The administration has characterized the Trans-Pacific Partnership (TPP) Agreement as “an ambitious, next-generation, Asia-Pacific trade agreement.” It is being negotiated with Australia, Brunei, Chile, Malaysia, New Zealand, Peru Singapore and Vietnam — with Canada and Mexico as set to join.

CCIA’s View:

CCIA supports the speedy completion of a high-quality “21st century” Trans-Pacific Partnership Agreement. A 21st-century agreement will contain provisions that permit the smooth functioning of the industry of the 21st century — the Internet. The Internet is visibly revolutionizing the way businesses — including small and medium enterprises — function. Without a smoothly functioning Internet, the negotiated provisions of TPP will not yield the desired gains for TPP citizens.

First, TPP must include balanced intellectual property rules. An intellectual property regime can allow technological progress only if it appropriately balances the competing interests between encouraging investment and enabling information access. Because the international trade regime has generally lacked flexible IP provisionis to promote innovation, it is necessary to modernize the IP provisions of the aging trade framework to be consistent with Internet and high-technology innovation.

Second, TPP should promote the free flow of information online, recognizing that blocking bits at the border is as much as affront to international free trade as blocking physical goods. The ability of U.S. businesses to operate effectively on a global scale depends fundamentally on open information flows. When foreign governments block online information, when businesses are impeded for using the Internet to reach international markets, when secure corporate communications are not assured, the collateral damage is done to U.S. exports and U.S. jobs.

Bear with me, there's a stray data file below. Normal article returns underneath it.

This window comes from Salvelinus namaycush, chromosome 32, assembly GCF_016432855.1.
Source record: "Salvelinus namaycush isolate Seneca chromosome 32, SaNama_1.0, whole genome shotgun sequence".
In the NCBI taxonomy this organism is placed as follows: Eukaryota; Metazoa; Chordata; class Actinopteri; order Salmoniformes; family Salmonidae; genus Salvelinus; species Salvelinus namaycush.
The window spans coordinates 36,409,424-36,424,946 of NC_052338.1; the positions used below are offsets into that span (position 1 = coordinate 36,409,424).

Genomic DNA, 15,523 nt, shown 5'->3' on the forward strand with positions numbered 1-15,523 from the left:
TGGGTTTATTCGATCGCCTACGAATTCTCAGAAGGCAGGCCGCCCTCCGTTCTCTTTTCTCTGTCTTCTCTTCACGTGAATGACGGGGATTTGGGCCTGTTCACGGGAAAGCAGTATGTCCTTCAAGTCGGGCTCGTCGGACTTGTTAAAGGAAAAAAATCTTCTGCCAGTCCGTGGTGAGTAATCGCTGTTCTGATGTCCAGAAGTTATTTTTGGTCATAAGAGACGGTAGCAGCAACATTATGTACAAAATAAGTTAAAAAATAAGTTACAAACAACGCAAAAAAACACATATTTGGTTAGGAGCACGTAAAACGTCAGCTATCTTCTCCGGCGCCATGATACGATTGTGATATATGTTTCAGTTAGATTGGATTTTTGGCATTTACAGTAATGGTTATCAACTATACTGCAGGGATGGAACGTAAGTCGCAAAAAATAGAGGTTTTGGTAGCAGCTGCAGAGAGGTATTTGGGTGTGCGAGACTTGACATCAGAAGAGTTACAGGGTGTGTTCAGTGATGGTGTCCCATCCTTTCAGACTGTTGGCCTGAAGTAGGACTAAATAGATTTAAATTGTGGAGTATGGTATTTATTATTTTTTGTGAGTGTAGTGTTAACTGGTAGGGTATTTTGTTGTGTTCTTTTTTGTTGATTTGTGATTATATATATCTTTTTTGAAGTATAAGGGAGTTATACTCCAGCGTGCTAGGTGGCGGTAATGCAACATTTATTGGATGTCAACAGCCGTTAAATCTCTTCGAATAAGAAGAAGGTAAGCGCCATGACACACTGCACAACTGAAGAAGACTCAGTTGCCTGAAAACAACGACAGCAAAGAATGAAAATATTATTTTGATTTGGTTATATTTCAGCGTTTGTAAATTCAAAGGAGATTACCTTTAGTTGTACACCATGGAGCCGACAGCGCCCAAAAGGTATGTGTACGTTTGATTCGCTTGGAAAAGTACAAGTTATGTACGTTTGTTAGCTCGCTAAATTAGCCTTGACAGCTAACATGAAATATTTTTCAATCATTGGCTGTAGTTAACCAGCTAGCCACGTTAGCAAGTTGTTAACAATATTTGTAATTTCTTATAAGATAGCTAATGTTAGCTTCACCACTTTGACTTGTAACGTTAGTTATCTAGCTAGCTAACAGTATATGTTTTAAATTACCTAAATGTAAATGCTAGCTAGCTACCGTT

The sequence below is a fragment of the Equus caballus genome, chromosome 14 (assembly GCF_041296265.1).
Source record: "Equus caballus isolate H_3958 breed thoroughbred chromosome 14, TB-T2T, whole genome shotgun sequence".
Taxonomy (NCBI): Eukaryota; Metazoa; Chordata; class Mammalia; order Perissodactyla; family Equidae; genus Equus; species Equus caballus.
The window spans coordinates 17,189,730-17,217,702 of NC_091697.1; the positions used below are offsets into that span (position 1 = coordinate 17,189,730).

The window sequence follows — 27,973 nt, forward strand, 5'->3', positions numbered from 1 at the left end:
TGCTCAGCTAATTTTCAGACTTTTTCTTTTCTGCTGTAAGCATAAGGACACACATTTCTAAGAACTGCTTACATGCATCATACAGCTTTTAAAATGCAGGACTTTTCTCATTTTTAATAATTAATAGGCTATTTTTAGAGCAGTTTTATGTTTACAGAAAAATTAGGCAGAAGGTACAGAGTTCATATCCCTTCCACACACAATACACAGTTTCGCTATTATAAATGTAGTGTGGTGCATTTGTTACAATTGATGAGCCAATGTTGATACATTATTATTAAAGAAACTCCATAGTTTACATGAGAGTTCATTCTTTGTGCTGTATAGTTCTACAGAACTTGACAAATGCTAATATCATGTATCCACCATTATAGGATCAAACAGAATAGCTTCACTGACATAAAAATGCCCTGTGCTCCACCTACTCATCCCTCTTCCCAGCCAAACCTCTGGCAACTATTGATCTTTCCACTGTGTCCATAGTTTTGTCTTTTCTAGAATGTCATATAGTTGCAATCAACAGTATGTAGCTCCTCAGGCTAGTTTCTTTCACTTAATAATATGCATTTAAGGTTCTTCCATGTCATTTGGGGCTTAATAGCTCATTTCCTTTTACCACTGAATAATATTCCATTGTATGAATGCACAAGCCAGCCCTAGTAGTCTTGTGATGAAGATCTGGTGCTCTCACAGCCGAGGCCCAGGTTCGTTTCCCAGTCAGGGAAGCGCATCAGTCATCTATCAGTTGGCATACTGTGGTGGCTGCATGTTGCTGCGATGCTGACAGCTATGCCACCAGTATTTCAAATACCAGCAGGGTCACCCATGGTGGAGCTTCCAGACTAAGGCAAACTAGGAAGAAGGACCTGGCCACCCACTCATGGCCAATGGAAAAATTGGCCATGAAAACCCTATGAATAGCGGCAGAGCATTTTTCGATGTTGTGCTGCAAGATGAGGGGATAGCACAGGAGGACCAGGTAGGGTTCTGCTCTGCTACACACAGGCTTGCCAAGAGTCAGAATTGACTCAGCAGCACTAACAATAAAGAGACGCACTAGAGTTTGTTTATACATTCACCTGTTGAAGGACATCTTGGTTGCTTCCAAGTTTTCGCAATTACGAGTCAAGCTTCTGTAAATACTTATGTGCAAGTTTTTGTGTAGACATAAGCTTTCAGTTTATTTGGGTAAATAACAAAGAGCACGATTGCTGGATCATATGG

Most Recent Statements&Findings:

CCIA Calls On FCC To Release Preliminary Findings on AT&T

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Growing Opposition Renders SOPA DOA

Days after an unbalanced Congressional hearing on a bill to crackdown on online copyright infringement, a government cybersecurity expert has written to Congress warning H.R. 3261 would “negatively impact” cybersecurity — and not be effective at the stated goal of reducing piracy. So far House Judiciary Chairman Lamar Smith has not responded to news media inquiries about…

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Thai for Two?

What do the MPAA, the RIAA, the U.S. Congress, and the perennially human-rights-challenged Thai government have in common?  A similar taste in misguided regulations with draconian flair. In Thailand, the Computer Crimes Act holds a website operator responsible for any content posted on his or her website.  The country also has strict lèse majesté laws that make…

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